Get your blender and get juicing! By the time a wellness trend hits your Instagram feed, you can count on one thing: Healthy-minded celebrities have already tried it out. That’s certainly the case with the newest diet fad: drinking celery juice in the morning.
Ever since Anthony William, a.k.a., the Medical Medium — who counts Gwyneth Paltrow, Jenna Dewan, Robert De Niro, Liv Tyler, Novak Djokovic, Miranda Kerr and more stars and athletes as fans — touted the benefits of celery juice on his website and social media feeds, demand for the leafy green vegetable in liquid form has exploded.
Besides the Life-Changing Foods author’s advocates, plenty of other stars have offered celery juice testimonials. Whether you buy it from your favorite juicery (Kyle Richards says she gets hers at Holy Juice in L.A.), blend it up in your Vitamix or juice it in your juicer (note: blending the veggie lets the pulp remain, which contains filling fiber), the alleged benefits are enticing. Among the supposed health issues the one-ingredient elixir can help with: inflammation, psoriasis, digestion, energy, fatigue and immunity.
While sipping 16 ounces in the morning will certainly help you hydrate and the stalks contain Vitamins K and C, some nutritionists and dietitians aren’t convinced drinking the crudité platter staple does anything too special. As NYC-based registered dietitian Rachel Berman has told Us, the herb hasn’t been extensively studied yet, so the health claims are not proven. Says the General Manager of health site Verywell, “Anecdotally, people report better digestion and reduced bloating when drinking celery juice, but it may just be due to the fact that they’re getting an extra boost of hydration.” As of now, “There is some, but very limited, research on flavonoids in celery showing a reduction in inflammation in the body,” says Berman. “However, celery has not been as widely studied as other fruits and vegetables for its impact on health.”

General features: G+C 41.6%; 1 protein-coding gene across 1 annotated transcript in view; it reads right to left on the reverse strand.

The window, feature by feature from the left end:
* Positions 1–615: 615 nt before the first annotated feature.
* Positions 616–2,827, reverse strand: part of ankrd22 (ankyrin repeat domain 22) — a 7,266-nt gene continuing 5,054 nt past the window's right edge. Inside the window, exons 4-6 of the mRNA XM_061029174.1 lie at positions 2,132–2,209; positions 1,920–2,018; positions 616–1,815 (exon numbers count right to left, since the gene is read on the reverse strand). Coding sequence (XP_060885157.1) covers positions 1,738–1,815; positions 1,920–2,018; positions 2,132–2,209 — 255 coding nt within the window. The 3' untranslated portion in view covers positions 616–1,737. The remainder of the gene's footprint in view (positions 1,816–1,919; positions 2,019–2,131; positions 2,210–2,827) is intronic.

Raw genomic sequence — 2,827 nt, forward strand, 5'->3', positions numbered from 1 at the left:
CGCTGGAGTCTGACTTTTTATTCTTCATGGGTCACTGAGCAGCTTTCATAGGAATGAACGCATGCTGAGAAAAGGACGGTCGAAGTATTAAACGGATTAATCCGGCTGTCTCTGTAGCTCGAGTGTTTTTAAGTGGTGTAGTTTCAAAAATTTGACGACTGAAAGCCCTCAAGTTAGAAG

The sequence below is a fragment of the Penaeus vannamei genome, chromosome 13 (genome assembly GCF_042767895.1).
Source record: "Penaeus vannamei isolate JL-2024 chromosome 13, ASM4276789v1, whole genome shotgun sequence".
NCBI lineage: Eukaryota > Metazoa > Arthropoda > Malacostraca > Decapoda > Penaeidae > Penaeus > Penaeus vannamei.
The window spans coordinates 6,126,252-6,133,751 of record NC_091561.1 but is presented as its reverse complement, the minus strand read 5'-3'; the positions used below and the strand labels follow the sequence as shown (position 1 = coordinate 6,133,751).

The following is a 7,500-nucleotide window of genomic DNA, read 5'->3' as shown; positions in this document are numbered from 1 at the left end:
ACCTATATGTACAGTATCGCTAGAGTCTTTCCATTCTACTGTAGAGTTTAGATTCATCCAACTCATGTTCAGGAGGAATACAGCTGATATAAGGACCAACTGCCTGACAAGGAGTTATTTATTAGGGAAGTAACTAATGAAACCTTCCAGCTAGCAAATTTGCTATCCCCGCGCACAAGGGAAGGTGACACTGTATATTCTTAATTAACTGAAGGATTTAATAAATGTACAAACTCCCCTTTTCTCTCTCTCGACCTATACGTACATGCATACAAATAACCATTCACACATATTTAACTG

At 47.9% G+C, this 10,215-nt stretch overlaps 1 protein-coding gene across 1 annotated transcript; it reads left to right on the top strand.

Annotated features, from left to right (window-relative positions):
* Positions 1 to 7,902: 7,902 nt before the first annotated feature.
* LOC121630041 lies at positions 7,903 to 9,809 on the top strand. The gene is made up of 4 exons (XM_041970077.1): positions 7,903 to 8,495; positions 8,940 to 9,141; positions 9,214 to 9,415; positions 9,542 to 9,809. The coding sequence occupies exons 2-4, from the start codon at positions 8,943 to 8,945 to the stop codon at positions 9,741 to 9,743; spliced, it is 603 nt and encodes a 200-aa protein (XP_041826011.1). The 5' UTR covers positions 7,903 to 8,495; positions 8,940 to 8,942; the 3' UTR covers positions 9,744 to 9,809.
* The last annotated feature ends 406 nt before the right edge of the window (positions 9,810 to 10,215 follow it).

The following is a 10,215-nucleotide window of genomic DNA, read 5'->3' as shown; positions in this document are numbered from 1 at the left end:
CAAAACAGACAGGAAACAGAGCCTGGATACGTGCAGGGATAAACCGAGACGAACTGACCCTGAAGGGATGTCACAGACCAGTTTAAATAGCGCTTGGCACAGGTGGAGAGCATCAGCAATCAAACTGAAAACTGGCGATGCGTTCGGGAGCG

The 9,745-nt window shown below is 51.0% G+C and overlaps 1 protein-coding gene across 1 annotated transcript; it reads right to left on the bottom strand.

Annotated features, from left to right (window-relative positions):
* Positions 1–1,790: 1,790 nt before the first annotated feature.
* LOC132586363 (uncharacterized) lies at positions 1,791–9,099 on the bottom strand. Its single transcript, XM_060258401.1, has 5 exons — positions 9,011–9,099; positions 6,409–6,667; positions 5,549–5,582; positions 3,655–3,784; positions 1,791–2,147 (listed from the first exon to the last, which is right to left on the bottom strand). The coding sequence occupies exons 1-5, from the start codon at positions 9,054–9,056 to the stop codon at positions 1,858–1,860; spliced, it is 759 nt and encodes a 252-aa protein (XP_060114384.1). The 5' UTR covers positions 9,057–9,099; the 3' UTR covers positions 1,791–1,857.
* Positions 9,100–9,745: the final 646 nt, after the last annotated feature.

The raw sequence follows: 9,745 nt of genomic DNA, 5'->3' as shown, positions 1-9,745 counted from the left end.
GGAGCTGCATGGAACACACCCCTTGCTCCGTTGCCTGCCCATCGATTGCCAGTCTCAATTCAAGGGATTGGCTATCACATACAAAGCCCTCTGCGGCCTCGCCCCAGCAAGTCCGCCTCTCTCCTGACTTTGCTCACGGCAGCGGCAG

Until then, celebrities are more than happy to try out the trend and report back. Scroll through to find out who’s juicing — and how they say it helps them.